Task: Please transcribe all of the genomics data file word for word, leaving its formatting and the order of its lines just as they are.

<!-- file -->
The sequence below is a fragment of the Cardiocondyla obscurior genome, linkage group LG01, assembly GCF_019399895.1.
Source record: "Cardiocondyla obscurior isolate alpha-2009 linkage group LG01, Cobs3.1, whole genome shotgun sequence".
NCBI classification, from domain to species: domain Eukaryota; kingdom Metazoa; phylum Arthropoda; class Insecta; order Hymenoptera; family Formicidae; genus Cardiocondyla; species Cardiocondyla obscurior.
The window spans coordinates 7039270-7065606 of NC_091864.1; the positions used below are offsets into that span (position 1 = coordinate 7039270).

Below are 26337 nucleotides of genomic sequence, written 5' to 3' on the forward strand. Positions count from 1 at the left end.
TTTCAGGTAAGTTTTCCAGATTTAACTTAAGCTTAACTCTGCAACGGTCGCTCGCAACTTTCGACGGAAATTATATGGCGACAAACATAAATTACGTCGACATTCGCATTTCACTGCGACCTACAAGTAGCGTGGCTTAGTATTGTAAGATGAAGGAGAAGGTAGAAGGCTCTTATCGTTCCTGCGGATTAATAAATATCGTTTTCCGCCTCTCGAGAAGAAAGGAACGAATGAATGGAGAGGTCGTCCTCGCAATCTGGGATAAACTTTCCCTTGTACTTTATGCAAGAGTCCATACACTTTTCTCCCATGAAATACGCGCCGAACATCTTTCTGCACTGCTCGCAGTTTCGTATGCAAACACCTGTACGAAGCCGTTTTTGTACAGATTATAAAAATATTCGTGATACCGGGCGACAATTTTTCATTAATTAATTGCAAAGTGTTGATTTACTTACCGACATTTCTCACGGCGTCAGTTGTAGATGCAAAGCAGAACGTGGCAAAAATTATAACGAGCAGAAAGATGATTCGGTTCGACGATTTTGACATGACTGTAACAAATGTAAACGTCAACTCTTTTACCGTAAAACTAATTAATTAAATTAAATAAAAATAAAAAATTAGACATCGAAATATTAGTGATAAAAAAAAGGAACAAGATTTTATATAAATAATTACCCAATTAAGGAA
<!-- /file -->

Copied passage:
The sequence below is a fragment of the Cardiocondyla obscurior genome, linkage group LG01, assembly GCF_019399895.1.
Source record: "Cardiocondyla obscurior isolate alpha-2009 linkage group LG01, Cobs3.1, whole genome shotgun sequence".
NCBI classification, from domain to species: domain Eukaryota; kingdom Metazoa; phylum Arthropoda; class Insecta; order Hymenoptera; family Formicidae; genus Cardiocondyla; species Cardiocondyla obscurior.
The window spans coordinates 7039270-7065606 of NC_091864.1; the positions used below are offsets into that span (position 1 = coordinate 7039270).

Below are 26337 nucleotides of genomic sequence, written 5' to 3' on the forward strand. Positions count from 1 at the left end.
TTTCAGGTAAGTTTTCCAGATTTAACTTAAGCTTAACTCTGCAACGGTCGCTCGCAACTTTCGACGGAAATTATATGGCGACAAACATAAATTACGTCGACATTCGCATTTCACTGCGACCTACAAGTAGCGTGGCTTAGTATTGTAAGATGAAGGAGAAGGTAGAAGGCTCTTATCGTTCCTGCGGATTAATAAATATCGTTTTCCGCCTCTCGAGAAGAAAGGAACGAATGAATGGAGAGGTCGTCCTCGCAATCTGGGATAAACTTTCCCTTGTACTTTATGCAAGAGTCCATACACTTTTCTCCCATGAAATACGCGCCGAACATCTTTCTGCACTGCTCGCAGTTTCGTATGCAAACACCTGTACGAAGCCGTTTTTGTACAGATTATAAAAATATTCGTGATACCGGGCGACAATTTTTCATTAATTAATTGCAAAGTGTTGATTTACTTACCGACATTTCTCACGGCGTCAGTTGTAGATGCAAAGCAGAACGTGGCAAAAATTATAACGAGCAGAAAGATGATTCGGTTCGACGATTTTGACATGACTGTAACAAATGTAAACGTCAACTCTTTTACCGTAAAACTAATTAATTAAATTAAATAAAAATAAAAAATTAGACATCGAAATATTAGTGATAAAAAAAAGGAACAAGATTTTATATAAATAATTACCCAATTAAGGAA